From July 1st 2018 members of the public wishing to acquire or purchase sulphuric acid in concentrations of more than 15 per cent will need a valid EPP licence. Consumers can apply and receive a valid EPP licence, at a cost of £39.50.
From November 1st 2018 it will become an offence to possess or use sulphuric acid at concentrations of over 15 per cent, without a valid EPP licence.
This includes bottles of battery electrolyte that have not yet been put into a motorcycle battery.
Distributors and dealers will not need an EPP licence providing they are acquiring, importing, possessing or using sulphuric acid for purposes connected with their trade or business.
All businesses have an obligation to report suspicious transactions, disappearances and thefts of sulphuric acid.
Retailers selling unfilled batteries with separate acid packs to members of the public with an EPP licence will have a responsibility to follow a comprehensive procedure to inspect and record the transaction on the customer’s EPP licence.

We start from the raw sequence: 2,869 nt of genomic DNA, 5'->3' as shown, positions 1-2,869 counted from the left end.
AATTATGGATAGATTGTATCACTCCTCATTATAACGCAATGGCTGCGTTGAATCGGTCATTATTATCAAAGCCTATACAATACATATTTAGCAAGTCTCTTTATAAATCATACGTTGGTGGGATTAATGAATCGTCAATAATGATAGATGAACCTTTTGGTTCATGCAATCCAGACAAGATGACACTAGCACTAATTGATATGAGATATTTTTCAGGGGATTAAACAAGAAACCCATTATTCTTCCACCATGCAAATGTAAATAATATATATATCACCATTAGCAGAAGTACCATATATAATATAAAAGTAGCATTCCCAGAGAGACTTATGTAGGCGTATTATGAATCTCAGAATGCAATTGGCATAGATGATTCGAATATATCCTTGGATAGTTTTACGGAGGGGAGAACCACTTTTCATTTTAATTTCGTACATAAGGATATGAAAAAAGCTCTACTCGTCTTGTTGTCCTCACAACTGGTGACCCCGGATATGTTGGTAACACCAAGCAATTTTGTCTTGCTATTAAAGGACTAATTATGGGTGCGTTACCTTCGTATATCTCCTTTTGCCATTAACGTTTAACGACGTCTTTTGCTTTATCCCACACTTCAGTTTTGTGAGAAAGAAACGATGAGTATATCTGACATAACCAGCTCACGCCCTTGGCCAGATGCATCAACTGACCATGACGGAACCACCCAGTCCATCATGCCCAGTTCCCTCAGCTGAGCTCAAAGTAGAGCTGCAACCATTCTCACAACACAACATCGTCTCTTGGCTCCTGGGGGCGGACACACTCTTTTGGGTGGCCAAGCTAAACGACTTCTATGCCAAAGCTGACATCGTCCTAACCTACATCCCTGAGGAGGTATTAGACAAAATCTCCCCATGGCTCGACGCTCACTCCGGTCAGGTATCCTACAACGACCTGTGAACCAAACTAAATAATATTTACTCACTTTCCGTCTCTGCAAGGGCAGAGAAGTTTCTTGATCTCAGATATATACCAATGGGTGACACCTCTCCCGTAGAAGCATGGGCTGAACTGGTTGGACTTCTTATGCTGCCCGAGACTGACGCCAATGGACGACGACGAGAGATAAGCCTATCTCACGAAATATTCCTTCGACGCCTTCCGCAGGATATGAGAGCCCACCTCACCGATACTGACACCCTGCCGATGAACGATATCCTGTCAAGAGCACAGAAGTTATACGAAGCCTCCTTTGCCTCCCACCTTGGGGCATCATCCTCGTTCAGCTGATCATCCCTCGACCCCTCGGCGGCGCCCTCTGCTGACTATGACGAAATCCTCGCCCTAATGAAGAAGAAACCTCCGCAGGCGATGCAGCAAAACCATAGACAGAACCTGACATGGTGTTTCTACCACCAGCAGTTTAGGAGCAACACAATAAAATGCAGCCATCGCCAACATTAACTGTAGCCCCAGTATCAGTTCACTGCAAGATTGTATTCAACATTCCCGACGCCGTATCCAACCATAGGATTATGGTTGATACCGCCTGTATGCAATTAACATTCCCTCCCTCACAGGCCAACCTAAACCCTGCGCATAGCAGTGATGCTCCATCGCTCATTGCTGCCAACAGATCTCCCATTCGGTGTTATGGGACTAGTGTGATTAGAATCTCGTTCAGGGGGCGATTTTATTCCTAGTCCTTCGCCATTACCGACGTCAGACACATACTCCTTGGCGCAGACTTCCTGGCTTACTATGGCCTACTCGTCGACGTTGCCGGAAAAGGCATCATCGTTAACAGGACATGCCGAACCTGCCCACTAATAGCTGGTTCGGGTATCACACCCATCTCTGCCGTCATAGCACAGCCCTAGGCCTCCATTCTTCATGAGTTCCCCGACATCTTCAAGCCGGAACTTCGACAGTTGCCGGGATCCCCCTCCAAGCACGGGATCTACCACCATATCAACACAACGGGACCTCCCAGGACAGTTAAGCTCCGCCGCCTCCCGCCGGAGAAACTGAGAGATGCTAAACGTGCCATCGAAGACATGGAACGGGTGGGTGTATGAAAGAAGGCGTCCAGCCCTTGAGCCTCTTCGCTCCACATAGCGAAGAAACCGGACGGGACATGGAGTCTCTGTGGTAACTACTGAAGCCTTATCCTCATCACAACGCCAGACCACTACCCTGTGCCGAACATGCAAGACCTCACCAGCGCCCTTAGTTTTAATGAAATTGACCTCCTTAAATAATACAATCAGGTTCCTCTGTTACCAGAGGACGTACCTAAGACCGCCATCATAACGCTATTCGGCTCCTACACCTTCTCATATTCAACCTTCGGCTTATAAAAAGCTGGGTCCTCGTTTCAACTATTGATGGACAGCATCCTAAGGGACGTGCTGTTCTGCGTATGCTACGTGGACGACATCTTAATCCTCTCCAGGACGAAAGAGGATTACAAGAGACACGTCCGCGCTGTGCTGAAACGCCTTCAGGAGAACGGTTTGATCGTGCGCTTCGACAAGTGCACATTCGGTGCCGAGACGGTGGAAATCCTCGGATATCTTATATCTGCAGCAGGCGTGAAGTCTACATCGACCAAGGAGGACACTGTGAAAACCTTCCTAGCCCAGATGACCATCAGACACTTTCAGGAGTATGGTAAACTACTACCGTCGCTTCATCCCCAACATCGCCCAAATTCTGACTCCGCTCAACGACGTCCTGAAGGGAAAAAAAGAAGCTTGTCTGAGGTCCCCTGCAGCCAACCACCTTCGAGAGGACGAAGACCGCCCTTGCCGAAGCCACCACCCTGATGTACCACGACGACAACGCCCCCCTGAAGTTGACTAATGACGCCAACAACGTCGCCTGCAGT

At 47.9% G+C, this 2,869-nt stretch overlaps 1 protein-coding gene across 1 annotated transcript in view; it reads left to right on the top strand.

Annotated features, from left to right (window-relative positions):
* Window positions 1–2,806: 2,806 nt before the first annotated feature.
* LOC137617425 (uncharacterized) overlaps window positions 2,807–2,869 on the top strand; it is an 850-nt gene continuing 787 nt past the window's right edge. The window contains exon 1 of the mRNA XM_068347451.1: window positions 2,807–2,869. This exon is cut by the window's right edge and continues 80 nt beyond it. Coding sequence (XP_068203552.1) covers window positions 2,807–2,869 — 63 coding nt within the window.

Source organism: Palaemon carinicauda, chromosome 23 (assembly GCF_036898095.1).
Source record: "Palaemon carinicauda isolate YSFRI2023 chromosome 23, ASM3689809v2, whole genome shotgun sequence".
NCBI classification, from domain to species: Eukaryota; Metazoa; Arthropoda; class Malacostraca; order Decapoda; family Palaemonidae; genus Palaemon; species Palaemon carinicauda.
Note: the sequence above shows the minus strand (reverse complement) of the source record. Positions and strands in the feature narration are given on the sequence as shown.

The penalties for possession without an EPP licence or supplying restricted substances without verifying that the member of public has a valid EPP licence can be a custodial sentence of two years and a large fine.
Failure to enter transaction details onto the EPP licence or not attaching a warning label has a maximum fine of £500.
Failure to meet the reporting requirements can attract a fine or custodial sentence of up to three months.
The relevant sections can be found in the Supplying explosives precursors and poisons regulations which were updated on 4 April 2018.
On 26 March 2015, the Poisons Act 1972 was amended via the Deregulation Act 2015 and the Control of Poisons and Explosives Precursors Regulations 2015 were introduced to create a cohesive regime to control sales of explosives precursors and poisons. All licences issued under the 2014 regulations will continue to remain valid until expiration.